A bustling loose forward who was a bit of a cult hero in New Zealand, Waldrom could never quite command a Super Rugby starting place. He joined Leicester in 2010, where he discovered he was eligible to play for England. He made his debut earlier this year and is now in the elite player squad - in the frame to play for England at the next World Cup.
7 Michael Leitch (Japan)
He's not well known in his home country, because Michael Leitch left for Japan eight years ago when he was still at St Bede's in Christchurch. "An opportunity for me to study over there came when I was in the fifth form and I've been there ever since," said Leitch at the World Cup. Clever and astute, he's viewed as the probable captain of Japan at the next World Cup.
6 Michael Paterson (Wales)*
A versatile lock-cum-blindside, Michael Paterson shot into All Black contention in 2010 when he joined the Hurricanes. He was in the frame until he announced in May that he had signed with Cardiff - who lured him with a decent pay cheque and a longer-term plan to use him internationally. He will be eligible through residency midway through next year. "If an international call-up arises, I think I would take it with both hands," he said last month. "But there is a long way to go, a lot of water to run under the bridge until then."
5 Toby Lynn (Australia)**
An energetic lock who played with aggression and presence, Toby Lynn was let go by the Chiefs so joined the Western Force this year. He is qualified for Australia through a grand-parent and, with the Wallabies so short of quality in their tight five, it probably won't be long before Lynn is given a chance to prove himself.
4 Josh Sole (Italy)
Another former Waikato product, this athletic lock/loose forward impressed with his ball-carrying and mobility. Qualified to play for Italy, he headed there in 2004 and won his first cap the following year. He's gone on to win 47 in total and has been a key member of the Italian side for the last seven years.
3 Sekope Kepu (Australia)
Educated at Wesley College, Sekope Kepu was a bruising No8 and made the New Zealand under-19 side. It was there that he was persuaded by current All Blacks forwards coach Mike Cron to switch to loosehead prop. He graduated to play for Counties Manukau in 2008 where he was spotted and then signed by the Waratahs on account of him also having an Australian passport. Before playing the All Blacks at Eden Park last year, Kepu said: "Growing up in New Zealand, you dream of being an All Black. If I get selected to play against them, it would be massive, but to play them at a ground so special as Eden Park would be massive."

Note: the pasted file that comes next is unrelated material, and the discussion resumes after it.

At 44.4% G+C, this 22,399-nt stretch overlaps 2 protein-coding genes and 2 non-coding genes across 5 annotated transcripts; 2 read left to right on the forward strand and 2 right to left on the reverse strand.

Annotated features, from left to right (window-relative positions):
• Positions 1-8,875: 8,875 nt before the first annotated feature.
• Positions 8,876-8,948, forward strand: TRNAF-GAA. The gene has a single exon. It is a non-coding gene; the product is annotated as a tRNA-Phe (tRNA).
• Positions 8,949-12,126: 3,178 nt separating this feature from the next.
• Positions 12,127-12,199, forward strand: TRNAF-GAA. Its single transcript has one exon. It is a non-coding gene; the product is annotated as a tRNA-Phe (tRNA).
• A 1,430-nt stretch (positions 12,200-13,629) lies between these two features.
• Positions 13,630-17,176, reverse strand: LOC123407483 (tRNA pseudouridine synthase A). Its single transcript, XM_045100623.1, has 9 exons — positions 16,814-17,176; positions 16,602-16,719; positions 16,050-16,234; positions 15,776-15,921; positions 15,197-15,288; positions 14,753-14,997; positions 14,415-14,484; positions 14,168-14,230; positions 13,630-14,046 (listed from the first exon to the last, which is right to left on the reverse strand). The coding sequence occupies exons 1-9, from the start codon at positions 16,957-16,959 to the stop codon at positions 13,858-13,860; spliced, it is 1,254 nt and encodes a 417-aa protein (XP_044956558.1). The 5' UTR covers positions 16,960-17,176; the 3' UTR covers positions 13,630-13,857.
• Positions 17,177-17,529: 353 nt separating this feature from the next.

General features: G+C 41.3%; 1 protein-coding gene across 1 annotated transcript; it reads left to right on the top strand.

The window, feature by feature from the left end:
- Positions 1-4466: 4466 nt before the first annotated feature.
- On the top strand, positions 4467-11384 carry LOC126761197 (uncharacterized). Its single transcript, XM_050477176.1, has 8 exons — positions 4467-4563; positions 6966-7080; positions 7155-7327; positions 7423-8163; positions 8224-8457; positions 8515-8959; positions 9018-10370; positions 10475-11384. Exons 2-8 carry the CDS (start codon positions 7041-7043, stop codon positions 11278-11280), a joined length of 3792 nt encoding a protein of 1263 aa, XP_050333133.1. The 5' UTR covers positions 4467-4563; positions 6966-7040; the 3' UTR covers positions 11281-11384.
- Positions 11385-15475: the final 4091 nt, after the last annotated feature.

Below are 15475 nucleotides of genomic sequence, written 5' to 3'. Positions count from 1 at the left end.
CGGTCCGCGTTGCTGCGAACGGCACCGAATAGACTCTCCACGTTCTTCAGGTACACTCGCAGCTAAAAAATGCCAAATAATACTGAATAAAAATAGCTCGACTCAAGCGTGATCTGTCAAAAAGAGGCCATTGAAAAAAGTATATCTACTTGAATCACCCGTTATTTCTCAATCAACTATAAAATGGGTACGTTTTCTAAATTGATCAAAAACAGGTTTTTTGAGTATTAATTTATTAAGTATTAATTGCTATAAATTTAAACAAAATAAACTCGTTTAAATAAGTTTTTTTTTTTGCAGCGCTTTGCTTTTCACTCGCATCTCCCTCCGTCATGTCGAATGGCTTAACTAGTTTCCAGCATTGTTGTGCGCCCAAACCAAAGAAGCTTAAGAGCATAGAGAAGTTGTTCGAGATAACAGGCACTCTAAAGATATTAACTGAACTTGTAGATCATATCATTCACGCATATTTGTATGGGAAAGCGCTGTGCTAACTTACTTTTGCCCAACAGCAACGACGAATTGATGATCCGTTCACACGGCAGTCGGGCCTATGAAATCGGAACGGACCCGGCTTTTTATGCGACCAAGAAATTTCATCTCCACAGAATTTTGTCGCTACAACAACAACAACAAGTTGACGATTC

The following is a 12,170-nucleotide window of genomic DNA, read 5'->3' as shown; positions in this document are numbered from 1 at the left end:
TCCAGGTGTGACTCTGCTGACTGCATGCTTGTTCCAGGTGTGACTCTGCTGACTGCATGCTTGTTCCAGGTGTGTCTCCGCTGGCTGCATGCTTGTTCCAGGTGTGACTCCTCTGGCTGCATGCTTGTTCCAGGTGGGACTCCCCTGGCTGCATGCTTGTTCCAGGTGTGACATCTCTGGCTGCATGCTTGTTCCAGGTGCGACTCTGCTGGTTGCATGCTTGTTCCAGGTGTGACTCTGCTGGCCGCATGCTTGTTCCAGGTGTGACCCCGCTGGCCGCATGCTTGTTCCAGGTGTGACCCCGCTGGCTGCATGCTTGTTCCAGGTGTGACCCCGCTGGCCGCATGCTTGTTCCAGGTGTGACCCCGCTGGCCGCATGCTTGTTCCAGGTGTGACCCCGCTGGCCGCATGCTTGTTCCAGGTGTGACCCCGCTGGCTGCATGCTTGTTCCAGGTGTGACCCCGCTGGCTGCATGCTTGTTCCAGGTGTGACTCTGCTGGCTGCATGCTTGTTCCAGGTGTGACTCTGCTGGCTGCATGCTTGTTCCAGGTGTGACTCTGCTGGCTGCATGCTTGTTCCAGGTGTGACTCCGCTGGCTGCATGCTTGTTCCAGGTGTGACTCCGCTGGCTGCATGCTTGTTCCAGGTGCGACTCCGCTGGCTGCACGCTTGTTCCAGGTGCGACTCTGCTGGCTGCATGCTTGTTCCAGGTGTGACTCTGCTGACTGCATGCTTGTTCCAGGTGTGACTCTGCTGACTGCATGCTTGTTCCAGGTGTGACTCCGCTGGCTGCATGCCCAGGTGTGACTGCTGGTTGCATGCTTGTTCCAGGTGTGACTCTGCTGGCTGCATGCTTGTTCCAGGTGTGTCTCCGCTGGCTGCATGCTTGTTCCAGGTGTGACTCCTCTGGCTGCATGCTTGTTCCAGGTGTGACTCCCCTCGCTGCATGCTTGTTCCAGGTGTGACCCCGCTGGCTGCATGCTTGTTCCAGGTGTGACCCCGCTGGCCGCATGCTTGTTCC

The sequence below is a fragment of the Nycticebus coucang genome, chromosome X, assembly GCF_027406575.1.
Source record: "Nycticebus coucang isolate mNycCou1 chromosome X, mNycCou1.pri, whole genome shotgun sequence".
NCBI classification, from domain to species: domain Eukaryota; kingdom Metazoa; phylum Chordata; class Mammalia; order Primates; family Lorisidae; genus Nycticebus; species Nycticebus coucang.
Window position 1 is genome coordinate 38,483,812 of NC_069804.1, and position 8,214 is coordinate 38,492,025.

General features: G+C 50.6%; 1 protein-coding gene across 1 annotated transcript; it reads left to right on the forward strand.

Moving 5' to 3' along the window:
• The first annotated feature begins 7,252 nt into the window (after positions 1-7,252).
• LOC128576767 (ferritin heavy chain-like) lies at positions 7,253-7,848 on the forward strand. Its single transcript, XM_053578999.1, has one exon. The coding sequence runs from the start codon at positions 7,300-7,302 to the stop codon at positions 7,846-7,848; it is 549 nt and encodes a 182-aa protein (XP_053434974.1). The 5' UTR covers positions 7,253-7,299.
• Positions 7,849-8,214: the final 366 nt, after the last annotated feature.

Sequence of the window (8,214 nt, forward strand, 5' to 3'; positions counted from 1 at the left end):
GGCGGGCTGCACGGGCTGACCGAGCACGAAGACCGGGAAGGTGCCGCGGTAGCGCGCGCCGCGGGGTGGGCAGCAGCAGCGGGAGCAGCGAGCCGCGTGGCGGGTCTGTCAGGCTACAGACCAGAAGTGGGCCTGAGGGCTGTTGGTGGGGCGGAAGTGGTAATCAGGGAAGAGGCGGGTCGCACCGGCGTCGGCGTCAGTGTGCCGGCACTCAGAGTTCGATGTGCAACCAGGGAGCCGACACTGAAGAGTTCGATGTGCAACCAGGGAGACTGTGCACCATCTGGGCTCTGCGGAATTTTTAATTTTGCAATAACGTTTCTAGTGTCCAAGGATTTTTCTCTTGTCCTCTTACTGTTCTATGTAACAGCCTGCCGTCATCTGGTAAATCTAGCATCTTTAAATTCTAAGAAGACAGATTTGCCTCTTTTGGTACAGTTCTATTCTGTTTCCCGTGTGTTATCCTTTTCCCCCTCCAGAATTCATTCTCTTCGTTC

2 Dylan Hartley (England)
Born in Rotorua, Dylan Hartley's English mother took him back to her homeland when he was 16. He made an immediate impression, playing for England Schools and then graduating to the national team in 2008. He is now a critical member of England's leadership group.
1 Michael Bent (Ireland)**
The Taranaki prop has just arrived in Ireland where he will play for Leinster. Already qualified, the Irish province brought him over with help from the Irish Rugby Union to help bolster their front-row stocks. There was speculation he would be in the squad for the November tests, but he said before leaving last week: "They are not saying that is going to happen, I've just to get over there and play a bit of footy for Leinster first before they can even look at me. It does sound pretty positive but obviously I've got to prove myself first before they can look at me seriously."
* not yet eligible
** eligible but not yet capped